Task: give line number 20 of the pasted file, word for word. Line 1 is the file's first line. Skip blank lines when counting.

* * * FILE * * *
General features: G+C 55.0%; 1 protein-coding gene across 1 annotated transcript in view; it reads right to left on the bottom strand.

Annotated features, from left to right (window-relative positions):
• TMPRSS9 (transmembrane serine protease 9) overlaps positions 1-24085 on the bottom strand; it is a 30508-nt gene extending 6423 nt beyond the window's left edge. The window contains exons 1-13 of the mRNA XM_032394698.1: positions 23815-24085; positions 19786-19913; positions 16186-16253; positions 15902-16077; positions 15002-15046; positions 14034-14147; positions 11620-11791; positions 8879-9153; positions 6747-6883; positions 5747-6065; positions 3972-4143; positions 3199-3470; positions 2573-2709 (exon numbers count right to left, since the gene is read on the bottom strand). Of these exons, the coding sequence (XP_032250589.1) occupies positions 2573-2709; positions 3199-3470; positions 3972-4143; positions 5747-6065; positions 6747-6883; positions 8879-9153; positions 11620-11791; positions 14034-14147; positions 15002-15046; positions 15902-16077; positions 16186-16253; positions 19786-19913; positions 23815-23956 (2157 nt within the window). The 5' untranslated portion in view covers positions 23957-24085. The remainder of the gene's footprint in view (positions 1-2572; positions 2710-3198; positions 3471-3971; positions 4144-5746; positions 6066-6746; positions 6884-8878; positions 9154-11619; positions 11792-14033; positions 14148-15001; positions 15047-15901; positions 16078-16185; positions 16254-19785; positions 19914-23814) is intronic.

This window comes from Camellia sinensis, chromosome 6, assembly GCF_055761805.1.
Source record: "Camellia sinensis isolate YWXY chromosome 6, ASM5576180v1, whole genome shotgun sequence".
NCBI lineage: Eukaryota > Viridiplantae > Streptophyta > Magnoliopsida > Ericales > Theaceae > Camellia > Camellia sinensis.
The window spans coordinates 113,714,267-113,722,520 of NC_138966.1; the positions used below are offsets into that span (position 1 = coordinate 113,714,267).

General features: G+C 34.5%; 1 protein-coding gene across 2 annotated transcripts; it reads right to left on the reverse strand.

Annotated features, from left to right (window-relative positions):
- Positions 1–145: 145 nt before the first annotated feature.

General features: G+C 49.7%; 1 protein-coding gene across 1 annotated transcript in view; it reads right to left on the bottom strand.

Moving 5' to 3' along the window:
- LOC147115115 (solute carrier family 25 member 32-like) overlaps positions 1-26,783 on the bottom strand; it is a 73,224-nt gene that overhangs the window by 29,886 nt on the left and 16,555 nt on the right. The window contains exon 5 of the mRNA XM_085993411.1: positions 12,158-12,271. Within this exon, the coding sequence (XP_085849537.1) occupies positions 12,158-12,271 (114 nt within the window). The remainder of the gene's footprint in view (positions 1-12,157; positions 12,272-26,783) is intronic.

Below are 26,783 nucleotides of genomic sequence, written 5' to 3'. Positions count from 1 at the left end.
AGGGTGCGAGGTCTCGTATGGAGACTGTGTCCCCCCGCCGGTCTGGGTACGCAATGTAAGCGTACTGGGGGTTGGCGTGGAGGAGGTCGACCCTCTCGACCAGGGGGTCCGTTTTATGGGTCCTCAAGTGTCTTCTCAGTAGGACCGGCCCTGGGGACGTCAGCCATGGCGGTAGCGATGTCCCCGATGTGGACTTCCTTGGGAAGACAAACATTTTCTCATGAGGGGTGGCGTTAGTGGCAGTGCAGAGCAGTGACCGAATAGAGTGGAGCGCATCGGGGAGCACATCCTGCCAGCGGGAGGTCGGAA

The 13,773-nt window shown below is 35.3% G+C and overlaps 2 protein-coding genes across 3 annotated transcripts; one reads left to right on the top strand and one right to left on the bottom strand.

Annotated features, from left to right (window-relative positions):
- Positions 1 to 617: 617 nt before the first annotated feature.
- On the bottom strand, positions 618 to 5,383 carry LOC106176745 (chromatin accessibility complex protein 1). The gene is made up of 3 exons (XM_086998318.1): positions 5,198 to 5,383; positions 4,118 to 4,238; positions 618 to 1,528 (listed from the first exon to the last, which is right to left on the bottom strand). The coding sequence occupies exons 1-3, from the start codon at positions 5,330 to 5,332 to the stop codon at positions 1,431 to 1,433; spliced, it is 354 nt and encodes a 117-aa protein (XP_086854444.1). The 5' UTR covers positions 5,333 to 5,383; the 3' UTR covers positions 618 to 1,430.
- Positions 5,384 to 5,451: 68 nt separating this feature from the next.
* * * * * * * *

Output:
- Positions 5,384 to 5,451: 68 nt separating this feature from the next.